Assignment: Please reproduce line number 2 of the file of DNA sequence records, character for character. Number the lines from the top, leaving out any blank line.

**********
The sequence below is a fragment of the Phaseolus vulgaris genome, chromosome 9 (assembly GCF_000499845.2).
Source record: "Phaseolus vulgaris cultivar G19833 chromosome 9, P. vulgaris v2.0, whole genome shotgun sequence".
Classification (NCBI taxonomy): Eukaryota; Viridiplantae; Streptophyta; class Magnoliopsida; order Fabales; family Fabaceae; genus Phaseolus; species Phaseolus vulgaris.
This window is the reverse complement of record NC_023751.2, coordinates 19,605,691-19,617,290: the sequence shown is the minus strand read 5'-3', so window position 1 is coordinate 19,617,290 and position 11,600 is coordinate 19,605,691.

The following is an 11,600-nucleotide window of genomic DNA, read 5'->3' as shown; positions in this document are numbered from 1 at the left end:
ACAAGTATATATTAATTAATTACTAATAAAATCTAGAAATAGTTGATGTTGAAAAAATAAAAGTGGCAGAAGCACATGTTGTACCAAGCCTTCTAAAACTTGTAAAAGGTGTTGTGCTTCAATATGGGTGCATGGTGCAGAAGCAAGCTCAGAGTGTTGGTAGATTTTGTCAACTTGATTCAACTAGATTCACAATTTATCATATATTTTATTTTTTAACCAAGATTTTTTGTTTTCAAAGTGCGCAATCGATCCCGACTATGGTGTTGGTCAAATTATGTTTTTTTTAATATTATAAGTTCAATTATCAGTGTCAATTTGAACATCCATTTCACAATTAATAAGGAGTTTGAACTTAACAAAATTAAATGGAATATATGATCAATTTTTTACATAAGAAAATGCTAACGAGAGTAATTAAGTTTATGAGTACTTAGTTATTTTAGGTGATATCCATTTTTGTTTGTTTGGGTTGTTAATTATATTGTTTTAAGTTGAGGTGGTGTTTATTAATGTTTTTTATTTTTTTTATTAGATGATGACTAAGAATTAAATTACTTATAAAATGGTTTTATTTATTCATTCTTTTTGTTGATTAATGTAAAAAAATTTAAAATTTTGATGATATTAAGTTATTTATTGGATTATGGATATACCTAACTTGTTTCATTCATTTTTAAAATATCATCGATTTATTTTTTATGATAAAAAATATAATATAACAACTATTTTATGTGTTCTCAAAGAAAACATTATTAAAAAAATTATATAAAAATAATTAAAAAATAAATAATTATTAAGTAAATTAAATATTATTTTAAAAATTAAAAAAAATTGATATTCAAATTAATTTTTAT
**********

Source record: "Phaseolus vulgaris cultivar G19833 chromosome 9, P. vulgaris v2.0, whole genome shotgun sequence".